I purchased Essentialism: The Disciplined Pursuit of Less by Greg McKeown on a whim. I was at the bookstore, they didn’t have any of the books I came for (too old), and Essentialism was on my TBR list. Before you could say cheesy self-help, Essentialism was on my shelf.
I really wish I hadn’t purchased the book. Essentialism is mediocre, even for a self-indulgent business book. I have a soft spot for books about productivity and time management, even though they are often kind of bad, but this one was not worth my time at all. And it’s not worth yours either.
McKeown says over and over again that Essentialism is all about focusing on the number one thing in your life to exclusion of all else. Not only is this impossible, it’s unhealthy. It’s ok to follow interests that aren’t directly related to your core mission in life. It’s ok to want to do things that aren’t directly related to your career. And sometimes you have to do things that don’t directly fit into your core mission because you’re a freaking adult and not everything you have to do is something that you want to do.
The book is mostly filler and could have easily been condensed into a single strong article instead of bloated to an entire book. There are only so many times one needs to say “Say no to things that aren’t central to your mission.”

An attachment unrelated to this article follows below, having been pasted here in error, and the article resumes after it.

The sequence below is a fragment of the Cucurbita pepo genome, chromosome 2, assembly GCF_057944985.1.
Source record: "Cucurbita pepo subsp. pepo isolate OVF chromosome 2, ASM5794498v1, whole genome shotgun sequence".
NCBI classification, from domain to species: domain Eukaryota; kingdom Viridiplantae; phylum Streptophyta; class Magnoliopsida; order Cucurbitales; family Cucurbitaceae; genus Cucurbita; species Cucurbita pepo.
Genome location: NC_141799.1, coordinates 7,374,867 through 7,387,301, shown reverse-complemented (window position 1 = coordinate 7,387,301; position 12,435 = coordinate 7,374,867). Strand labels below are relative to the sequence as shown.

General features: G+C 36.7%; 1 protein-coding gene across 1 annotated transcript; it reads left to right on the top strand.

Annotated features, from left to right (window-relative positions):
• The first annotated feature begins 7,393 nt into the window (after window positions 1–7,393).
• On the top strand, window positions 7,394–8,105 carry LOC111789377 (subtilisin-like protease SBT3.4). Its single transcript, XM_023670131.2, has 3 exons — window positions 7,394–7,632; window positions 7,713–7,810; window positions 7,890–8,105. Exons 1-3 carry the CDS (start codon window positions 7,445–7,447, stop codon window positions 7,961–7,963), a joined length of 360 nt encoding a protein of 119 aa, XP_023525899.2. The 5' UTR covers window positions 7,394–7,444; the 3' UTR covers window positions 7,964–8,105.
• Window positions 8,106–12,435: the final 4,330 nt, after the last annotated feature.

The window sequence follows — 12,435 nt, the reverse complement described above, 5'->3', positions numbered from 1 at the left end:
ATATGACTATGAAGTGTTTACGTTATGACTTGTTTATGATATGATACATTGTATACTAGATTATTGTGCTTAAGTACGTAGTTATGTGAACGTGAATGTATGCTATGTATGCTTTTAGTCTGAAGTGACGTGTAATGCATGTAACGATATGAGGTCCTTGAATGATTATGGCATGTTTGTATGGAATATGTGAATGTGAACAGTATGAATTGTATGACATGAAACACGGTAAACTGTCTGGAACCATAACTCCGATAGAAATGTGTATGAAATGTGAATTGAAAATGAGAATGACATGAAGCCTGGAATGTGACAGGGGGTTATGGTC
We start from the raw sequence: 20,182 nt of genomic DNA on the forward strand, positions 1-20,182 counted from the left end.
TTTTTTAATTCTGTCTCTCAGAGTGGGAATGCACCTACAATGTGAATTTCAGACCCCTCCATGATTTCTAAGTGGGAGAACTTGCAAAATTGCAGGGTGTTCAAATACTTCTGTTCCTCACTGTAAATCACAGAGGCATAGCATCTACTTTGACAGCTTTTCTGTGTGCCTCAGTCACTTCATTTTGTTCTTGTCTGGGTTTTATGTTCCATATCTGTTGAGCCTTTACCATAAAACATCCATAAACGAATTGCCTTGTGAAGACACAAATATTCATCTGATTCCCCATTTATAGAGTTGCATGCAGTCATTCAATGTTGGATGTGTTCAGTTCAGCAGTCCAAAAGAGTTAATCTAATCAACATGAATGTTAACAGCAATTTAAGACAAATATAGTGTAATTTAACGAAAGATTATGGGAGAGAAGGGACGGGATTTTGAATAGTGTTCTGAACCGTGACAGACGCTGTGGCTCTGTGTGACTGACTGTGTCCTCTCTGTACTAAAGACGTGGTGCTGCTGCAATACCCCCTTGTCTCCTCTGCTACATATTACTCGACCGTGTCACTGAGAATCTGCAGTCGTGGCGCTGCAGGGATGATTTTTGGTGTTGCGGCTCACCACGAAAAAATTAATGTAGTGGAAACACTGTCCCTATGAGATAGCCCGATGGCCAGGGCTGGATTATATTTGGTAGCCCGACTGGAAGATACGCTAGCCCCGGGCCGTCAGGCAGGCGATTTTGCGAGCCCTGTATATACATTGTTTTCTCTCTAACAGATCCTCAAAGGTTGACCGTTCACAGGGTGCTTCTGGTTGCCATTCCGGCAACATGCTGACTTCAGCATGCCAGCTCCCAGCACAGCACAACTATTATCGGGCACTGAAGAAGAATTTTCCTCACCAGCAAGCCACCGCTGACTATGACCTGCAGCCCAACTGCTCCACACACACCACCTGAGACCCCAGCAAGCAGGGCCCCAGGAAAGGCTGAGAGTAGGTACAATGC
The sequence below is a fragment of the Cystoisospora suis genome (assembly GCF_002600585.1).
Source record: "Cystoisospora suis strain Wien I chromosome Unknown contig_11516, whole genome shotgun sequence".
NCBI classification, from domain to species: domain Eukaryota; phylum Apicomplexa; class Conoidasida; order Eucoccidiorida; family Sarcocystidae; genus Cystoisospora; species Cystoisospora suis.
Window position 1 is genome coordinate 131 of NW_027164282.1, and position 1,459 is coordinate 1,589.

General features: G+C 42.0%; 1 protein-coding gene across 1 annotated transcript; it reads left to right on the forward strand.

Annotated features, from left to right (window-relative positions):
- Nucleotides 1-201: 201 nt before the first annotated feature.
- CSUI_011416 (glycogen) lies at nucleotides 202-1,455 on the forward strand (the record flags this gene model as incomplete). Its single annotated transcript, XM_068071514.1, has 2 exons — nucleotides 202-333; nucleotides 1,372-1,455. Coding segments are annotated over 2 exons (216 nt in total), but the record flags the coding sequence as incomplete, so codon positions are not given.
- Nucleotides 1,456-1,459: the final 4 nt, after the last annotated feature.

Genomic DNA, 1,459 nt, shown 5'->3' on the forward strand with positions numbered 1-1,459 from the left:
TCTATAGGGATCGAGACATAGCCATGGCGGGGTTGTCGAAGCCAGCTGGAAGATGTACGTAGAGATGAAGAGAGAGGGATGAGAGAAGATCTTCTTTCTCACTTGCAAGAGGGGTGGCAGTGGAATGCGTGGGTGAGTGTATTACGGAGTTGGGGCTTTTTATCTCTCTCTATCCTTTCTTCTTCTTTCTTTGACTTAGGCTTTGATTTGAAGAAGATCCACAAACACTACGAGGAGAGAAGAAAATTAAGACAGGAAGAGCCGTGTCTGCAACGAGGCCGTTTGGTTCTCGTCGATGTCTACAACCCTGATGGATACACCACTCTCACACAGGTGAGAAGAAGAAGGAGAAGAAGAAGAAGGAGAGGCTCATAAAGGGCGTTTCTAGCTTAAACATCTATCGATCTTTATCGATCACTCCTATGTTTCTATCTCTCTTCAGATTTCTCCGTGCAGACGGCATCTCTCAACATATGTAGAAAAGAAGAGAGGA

Get a head start on the Essentialist lifestyle and say “no” to this book.
Last month, I ran across the YouTube channel Extra Credits, and I have become a creature obsessed. Extra Credits is a shining example of quality game discourse: Every episode is well-written, thoughtful, and informed. They’ve put together a playlist of all their episodes in chronological order, which you can find right here. Sorry in advance for sucking up all your spare time.
In one of their “mailbag” episodes, in which they answer questions sent in by viewers, they recommended a number of books on game design. Now, I’m not interested in becoming a game designer myself, but I am very interested in the game design process, so I decided to write down their suggestions and add them to my TBR list.
First up was Jesse Schell’s guide, The Art of Game Design: A Book of Lenses. My library had a digital copy and I forgot to bring a book for my lunch break, so I started reading it almost immediately.
I’m glad that I read The Art of Game Design right after watching so many episodes of Extra Credits, when my enthusiasm was way up. As interesting as I think game design is, this is definitely a book written directly to game designers. Coming at it from a player perspective made the whole thing feel a bit off.
Even so, it was a good read. The whole book is organized well, so the sections that are super back-end, hidden-from-view, gritty details that I didn’t care about were easy to skip, and honestly, the “lenses” that Schell highlights throughout the book do a nice job of summarizing each section, making this a book that’s easy to come back to for refreshers, or an easy skim if you just want a basic primer on the subject of game design.